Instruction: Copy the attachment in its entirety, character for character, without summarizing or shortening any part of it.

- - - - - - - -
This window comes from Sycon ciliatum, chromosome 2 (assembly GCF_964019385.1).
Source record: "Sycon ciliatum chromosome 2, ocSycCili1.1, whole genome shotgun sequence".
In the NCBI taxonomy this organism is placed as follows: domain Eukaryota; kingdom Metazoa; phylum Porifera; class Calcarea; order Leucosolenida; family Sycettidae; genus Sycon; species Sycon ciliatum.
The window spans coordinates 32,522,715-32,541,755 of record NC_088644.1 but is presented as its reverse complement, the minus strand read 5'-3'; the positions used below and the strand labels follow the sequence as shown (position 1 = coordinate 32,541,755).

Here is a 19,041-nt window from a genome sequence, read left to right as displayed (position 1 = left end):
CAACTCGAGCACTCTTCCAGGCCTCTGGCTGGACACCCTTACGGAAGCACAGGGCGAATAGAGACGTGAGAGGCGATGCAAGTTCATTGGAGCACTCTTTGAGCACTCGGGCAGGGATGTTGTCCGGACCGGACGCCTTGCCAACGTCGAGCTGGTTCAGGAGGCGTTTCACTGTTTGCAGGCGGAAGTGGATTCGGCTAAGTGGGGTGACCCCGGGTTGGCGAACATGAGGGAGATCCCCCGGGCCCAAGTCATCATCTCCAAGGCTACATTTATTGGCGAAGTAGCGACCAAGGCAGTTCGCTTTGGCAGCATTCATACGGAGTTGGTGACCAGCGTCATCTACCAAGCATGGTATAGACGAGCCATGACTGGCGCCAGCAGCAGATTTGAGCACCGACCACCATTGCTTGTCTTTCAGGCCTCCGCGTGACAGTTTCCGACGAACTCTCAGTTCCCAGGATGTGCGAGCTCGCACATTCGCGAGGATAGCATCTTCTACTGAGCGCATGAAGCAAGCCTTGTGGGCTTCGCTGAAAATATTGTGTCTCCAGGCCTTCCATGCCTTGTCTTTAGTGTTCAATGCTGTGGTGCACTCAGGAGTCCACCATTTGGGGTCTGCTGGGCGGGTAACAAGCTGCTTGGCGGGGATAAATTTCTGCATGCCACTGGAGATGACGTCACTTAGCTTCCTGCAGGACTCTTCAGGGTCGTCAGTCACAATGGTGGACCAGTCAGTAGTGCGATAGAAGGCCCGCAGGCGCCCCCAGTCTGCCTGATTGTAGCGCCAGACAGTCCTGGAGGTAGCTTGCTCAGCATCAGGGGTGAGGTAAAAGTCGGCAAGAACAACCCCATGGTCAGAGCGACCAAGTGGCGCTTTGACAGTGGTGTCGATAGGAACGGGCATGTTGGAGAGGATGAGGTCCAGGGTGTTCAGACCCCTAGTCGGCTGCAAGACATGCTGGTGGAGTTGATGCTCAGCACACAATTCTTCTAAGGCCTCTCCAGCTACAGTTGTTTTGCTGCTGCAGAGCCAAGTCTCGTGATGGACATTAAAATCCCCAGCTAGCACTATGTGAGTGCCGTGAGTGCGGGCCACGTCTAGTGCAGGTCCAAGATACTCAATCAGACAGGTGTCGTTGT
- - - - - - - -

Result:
This window comes from Sycon ciliatum, chromosome 2 (assembly GCF_964019385.1).
Source record: "Sycon ciliatum chromosome 2, ocSycCili1.1, whole genome shotgun sequence".
In the NCBI taxonomy this organism is placed as follows: domain Eukaryota; kingdom Metazoa; phylum Porifera; class Calcarea; order Leucosolenida; family Sycettidae; genus Sycon; species Sycon ciliatum.
The window spans coordinates 32,522,715-32,541,755 of record NC_088644.1 but is presented as its reverse complement, the minus strand read 5'-3'; the positions used below and the strand labels follow the sequence as shown (position 1 = coordinate 32,541,755).

Here is a 19,041-nt window from a genome sequence, read left to right as displayed (position 1 = left end):
CAACTCGAGCACTCTTCCAGGCCTCTGGCTGGACACCCTTACGGAAGCACAGGGCGAATAGAGACGTGAGAGGCGATGCAAGTTCATTGGAGCACTCTTTGAGCACTCGGGCAGGGATGTTGTCCGGACCGGACGCCTTGCCAACGTCGAGCTGGTTCAGGAGGCGTTTCACTGTTTGCAGGCGGAAGTGGATTCGGCTAAGTGGGGTGACCCCGGGTTGGCGAACATGAGGGAGATCCCCCGGGCCCAAGTCATCATCTCCAAGGCTACATTTATTGGCGAAGTAGCGACCAAGGCAGTTCGCTTTGGCAGCATTCATACGGAGTTGGTGACCAGCGTCATCTACCAAGCATGGTATAGACGAGCCATGACTGGCGCCAGCAGCAGATTTGAGCACCGACCACCATTGCTTGTCTTTCAGGCCTCCGCGTGACAGTTTCCGACGAACTCTCAGTTCCCAGGATGTGCGAGCTCGCACATTCGCGAGGATAGCATCTTCTACTGAGCGCATGAAGCAAGCCTTGTGGGCTTCGCTGAAAATATTGTGTCTCCAGGCCTTCCATGCCTTGTCTTTAGTGTTCAATGCTGTGGTGCACTCAGGAGTCCACCATTTGGGGTCTGCTGGGCGGGTAACAAGCTGCTTGGCGGGGATAAATTTCTGCATGCCACTGGAGATGACGTCACTTAGCTTCCTGCAGGACTCTTCAGGGTCGTCAGTCACAATGGTGGACCAGTCAGTAGTGCGATAGAAGGCCCGCAGGCGCCCCCAGTCTGCCTGATTGTAGCGCCAGACAGTCCTGGAGGTAGCTTGCTCAGCATCAGGGGTGAGGTAAAAGTCGGCAAGAACAACCCCATGGTCAGAGCGACCAAGTGGCGCTTTGACAGTGGTGTCGATAGGAACGGGCATGTTGGAGAGGATGAGGTCCAGGGTGTTCAGACCCCTAGTCGGCTGCAAGACATGCTGGTGGAGTTGATGCTCAGCACACAATTCTTCTAAGGCCTCTCCAGCTACAGTTGTTTTGCTGCTGCAGAGCCAAGTCTCGTGATGGACATTAAAATCCCCAGCTAGCACTATGTGAGTGCCGTGAGTGCGGGCCACGTCTAGTGCAGGTCCAAGATACTCAATCAGACAGGTGTCGTTGT